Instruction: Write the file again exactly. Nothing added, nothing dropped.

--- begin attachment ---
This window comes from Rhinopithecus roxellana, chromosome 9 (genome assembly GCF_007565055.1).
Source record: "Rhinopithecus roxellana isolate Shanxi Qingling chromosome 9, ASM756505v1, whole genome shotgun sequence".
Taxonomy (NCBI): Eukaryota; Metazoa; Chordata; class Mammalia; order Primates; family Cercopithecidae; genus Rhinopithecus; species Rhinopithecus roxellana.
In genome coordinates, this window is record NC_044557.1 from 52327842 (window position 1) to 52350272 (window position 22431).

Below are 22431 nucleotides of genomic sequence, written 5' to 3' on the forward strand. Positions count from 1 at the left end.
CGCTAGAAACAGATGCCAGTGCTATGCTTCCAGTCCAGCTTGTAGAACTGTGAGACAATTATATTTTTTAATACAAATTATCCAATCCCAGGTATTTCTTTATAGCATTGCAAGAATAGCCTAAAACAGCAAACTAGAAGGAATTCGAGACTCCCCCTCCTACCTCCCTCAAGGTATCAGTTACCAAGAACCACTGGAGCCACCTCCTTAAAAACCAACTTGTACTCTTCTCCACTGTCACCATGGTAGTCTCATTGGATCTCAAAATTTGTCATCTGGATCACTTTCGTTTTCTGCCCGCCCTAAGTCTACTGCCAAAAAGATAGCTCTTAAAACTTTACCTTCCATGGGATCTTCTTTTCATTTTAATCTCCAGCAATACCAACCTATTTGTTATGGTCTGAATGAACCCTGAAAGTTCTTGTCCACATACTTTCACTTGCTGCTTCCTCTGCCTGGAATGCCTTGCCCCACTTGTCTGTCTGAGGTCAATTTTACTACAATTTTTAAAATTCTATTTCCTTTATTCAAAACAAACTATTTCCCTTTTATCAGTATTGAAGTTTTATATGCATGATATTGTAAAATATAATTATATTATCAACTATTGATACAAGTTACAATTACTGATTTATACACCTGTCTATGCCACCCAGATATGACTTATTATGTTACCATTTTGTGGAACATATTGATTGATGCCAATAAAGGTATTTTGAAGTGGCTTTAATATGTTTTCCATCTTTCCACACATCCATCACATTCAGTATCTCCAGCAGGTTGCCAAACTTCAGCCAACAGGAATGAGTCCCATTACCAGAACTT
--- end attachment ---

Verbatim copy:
This window comes from Rhinopithecus roxellana, chromosome 9 (genome assembly GCF_007565055.1).
Source record: "Rhinopithecus roxellana isolate Shanxi Qingling chromosome 9, ASM756505v1, whole genome shotgun sequence".
Taxonomy (NCBI): Eukaryota; Metazoa; Chordata; class Mammalia; order Primates; family Cercopithecidae; genus Rhinopithecus; species Rhinopithecus roxellana.
In genome coordinates, this window is record NC_044557.1 from 52327842 (window position 1) to 52350272 (window position 22431).

Below are 22431 nucleotides of genomic sequence, written 5' to 3' on the forward strand. Positions count from 1 at the left end.
CGCTAGAAACAGATGCCAGTGCTATGCTTCCAGTCCAGCTTGTAGAACTGTGAGACAATTATATTTTTTAATACAAATTATCCAATCCCAGGTATTTCTTTATAGCATTGCAAGAATAGCCTAAAACAGCAAACTAGAAGGAATTCGAGACTCCCCCTCCTACCTCCCTCAAGGTATCAGTTACCAAGAACCACTGGAGCCACCTCCTTAAAAACCAACTTGTACTCTTCTCCACTGTCACCATGGTAGTCTCATTGGATCTCAAAATTTGTCATCTGGATCACTTTCGTTTTCTGCCCGCCCTAAGTCTACTGCCAAAAAGATAGCTCTTAAAACTTTACCTTCCATGGGATCTTCTTTTCATTTTAATCTCCAGCAATACCAACCTATTTGTTATGGTCTGAATGAACCCTGAAAGTTCTTGTCCACATACTTTCACTTGCTGCTTCCTCTGCCTGGAATGCCTTGCCCCACTTGTCTGTCTGAGGTCAATTTTACTACAATTTTTAAAATTCTATTTCCTTTATTCAAAACAAACTATTTCCCTTTTATCAGTATTGAAGTTTTATATGCATGATATTGTAAAATATAATTATATTATCAACTATTGATACAAGTTACAATTACTGATTTATACACCTGTCTATGCCACCCAGATATGACTTATTATGTTACCATTTTGTGGAACATATTGATTGATGCCAATAAAGGTATTTTGAAGTGGCTTTAATATGTTTTCCATCTTTCCACACATCCATCACATTCAGTATCTCCAGCAGGTTGCCAAACTTCAGCCAACAGGAATGAGTCCCATTACCAGAACTT